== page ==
The Mercenaries in particular has returned looking more engaging than usual. You choose a level like the village or the castle and clear monsters in a number of areas in the setting as fast as possible. Before each area you have the option to buy weapons and upgrades with a starting amount of money and whatever further cash you’ve collected in rounds. Then, after clearing each area, you get scored based on time you had left and money you collected or kept when you started the area. You can boost your score by racking up combos, slaying foes in short order, boosting your time per kill, and breaking yellow orbs for further time bonuses.
There are also blue orbs that offer you a random set of three perks to choose from like bonus handgun damage or healing per kill. Do well enough and you can unlock new levels and even new perks to enter the rotation of possibilities at each blue orb. I really liked the additions to Mercenaries and feel it will be a great place for players to challenge themselves in a little time attack-style combat, and it does well to round out a wide array of post-game goods after RE3 remake was admittedly lacking.
Am I the real monster?
Resident Evil Village presents me with a conundrum I’ve felt all too often throughout certain eras of the franchise (particularly RE4): If I have the means to kill everything in my way at all times, why should I be scared? There are times it adequately answers this question and times where it does not. But that’s an ongoing issue with the balance of power in a supposed horror game. Perhaps more notably, I feel Resident Evil Village does great as an action game with solid horror elements. The combat is visceral and vibrant, the environments are splendid and mysterious, and the story had decent enough oomph to keep me involved throughout. I wish this was an overall scarier game, but it’s still a thrilling one nonetheless.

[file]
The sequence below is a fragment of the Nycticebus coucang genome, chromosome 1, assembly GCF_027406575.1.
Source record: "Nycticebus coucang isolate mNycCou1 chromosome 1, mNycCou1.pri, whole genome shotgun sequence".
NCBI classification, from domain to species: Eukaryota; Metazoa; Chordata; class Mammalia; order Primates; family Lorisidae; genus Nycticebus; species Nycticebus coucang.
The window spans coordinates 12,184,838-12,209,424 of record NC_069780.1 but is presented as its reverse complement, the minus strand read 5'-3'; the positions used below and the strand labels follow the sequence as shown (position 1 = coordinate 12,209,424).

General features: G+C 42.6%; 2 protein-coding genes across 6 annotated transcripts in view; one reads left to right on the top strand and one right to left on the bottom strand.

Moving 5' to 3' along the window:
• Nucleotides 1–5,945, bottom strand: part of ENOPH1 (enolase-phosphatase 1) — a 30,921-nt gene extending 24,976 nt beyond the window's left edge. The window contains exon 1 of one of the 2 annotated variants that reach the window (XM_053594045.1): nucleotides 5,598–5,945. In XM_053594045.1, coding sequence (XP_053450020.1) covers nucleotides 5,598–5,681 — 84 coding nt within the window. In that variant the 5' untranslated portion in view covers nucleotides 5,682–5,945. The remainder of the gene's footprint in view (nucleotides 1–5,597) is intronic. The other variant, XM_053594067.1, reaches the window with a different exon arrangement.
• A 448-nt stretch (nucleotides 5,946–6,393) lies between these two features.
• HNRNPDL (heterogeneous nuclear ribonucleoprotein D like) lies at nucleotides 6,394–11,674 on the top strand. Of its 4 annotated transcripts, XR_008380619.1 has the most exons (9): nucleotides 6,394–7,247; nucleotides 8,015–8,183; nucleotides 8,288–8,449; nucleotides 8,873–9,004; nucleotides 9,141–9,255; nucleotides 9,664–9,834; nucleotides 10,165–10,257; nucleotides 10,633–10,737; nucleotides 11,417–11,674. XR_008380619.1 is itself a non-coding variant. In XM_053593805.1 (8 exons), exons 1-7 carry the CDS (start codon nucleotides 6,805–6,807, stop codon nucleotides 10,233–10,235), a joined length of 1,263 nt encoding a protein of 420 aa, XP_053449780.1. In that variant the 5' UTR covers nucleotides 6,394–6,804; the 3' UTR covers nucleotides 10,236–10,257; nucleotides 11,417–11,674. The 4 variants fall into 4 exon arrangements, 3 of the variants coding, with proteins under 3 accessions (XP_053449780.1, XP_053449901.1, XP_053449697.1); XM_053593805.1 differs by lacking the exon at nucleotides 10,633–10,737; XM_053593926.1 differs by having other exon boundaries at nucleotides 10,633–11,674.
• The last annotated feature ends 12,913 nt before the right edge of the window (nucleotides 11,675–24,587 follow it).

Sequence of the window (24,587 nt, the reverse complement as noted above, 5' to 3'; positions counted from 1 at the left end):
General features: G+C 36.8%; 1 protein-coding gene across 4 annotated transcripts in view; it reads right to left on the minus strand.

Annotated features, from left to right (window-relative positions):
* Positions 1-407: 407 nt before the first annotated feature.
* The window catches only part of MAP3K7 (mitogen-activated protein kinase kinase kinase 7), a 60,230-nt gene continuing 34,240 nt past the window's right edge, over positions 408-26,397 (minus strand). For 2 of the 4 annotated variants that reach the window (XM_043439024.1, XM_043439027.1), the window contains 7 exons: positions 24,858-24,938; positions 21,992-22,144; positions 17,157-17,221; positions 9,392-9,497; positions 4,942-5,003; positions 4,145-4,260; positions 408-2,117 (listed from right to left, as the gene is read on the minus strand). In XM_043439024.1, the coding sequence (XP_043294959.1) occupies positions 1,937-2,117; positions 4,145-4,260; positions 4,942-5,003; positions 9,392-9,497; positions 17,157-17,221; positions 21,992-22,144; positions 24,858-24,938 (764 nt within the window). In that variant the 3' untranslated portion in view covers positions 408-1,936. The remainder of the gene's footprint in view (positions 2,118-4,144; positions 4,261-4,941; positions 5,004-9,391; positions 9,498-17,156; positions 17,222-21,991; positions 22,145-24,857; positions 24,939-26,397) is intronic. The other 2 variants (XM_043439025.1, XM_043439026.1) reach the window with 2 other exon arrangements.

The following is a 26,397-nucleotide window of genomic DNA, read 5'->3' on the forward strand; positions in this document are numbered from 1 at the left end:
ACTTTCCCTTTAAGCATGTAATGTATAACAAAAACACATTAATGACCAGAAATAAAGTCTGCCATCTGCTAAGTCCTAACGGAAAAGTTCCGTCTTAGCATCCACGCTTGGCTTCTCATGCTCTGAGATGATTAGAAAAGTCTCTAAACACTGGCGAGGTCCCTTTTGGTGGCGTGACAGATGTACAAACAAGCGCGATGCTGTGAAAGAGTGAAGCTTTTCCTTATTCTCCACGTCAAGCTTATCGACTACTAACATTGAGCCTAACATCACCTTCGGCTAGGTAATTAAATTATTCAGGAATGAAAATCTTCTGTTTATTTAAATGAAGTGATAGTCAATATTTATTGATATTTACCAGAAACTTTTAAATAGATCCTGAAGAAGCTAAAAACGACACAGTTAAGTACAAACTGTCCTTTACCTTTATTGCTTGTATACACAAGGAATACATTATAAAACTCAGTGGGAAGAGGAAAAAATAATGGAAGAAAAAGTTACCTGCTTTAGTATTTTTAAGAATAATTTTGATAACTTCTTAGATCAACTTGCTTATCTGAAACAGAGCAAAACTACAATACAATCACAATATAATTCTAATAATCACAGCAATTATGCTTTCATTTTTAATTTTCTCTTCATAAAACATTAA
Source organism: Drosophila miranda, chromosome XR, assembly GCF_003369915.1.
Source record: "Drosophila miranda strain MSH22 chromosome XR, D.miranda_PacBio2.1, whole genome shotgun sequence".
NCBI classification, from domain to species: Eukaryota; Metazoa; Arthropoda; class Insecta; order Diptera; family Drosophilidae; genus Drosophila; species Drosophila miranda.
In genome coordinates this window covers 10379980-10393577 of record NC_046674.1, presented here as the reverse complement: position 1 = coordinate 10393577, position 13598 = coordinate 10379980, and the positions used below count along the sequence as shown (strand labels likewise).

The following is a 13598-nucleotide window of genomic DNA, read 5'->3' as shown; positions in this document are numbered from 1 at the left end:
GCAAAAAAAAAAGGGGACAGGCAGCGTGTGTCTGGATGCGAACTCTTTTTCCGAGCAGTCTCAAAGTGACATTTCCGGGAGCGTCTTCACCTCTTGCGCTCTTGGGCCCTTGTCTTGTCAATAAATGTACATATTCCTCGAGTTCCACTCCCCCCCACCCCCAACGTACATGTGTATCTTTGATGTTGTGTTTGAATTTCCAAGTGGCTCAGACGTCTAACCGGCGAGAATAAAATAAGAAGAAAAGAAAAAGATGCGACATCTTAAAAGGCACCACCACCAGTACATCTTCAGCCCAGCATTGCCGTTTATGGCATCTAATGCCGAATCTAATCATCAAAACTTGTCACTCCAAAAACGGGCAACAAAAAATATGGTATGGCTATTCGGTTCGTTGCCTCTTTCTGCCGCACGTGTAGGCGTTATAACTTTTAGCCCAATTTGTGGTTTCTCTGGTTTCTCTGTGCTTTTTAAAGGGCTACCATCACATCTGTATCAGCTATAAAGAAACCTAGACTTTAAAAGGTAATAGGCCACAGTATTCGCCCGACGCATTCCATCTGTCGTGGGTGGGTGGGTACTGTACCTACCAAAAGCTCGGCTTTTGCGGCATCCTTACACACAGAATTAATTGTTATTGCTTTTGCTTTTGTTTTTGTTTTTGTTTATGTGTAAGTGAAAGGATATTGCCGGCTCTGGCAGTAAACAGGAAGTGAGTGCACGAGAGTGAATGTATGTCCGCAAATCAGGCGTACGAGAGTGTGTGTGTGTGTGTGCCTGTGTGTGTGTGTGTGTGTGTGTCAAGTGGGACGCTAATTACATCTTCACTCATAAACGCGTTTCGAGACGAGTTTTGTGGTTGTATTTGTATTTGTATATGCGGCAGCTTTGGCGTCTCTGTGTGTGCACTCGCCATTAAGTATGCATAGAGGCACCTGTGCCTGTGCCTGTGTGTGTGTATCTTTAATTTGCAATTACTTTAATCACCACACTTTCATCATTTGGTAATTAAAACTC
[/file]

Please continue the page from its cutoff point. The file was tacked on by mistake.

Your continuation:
This review is based on a PlayStation 5 digital copy supplied by the publisher. Resident Evil Village launches on May 7, 2021 on Xbox One, Xbox Series X/S, PS4, PS5, Google Stadia, and PC via Steam.
Resident Evil Village
- Most of the game is downright gorgeous
- Genuinely scary moments and intense throughout
- All of the Four Lords encounters are great
- Gunplay and combat is a varied, visceral spectacle
- Some of the best elements of Resident Evil 4 and 7 combined
- The Mercenaries extra mode is highly challenging and fun
- Plenty of post-game unlockables
- Less scary as you become more armed
- Occasional texture pop-in
TJ Denzer posted a new article, Resident Evil Village review: I'm not trapped in here with you...
Resident Evil 8 is getting good reviews!! Hype!!
Eurogamer does say it's front half is better than its back half, just like RE7 was.
Capcom hire me as the back half fixer for your RE games
I can't wait to see what the final level is. People seem to really hate it:
the audio options in this game are driving me fn nuts!! i cant even play because i cant decide if what i have setup is correct.. damnit.
2. headphones + virtual surround
4. surround + virtual surround for headphones
* and tempest 3d audio engine running on top all of it
WHAT THE FUCK DO I PICK HERE?!?!
every single person online, and there's like 20 different threads on this, contradict each other with about every available option, so that helps none.
Personally, using HEADPHONE + VIRTUAL SURROUND, on more than one occasion, due to hearing random noises, thinking it was something in my actual house.. i've had to, no shit, take my headphones off and listen to make sure it wasn't real life/in my house.
(just random creaking, popping, subtle things sounded as if they were coming from my real life home and i had to actually take my headphones off and listen.)
dunno if that means RE's built in VRR option is better than Sonys expensive hardware based 3d solution, if it works together or thats how you use the 3D audio, or what... but that's how its been.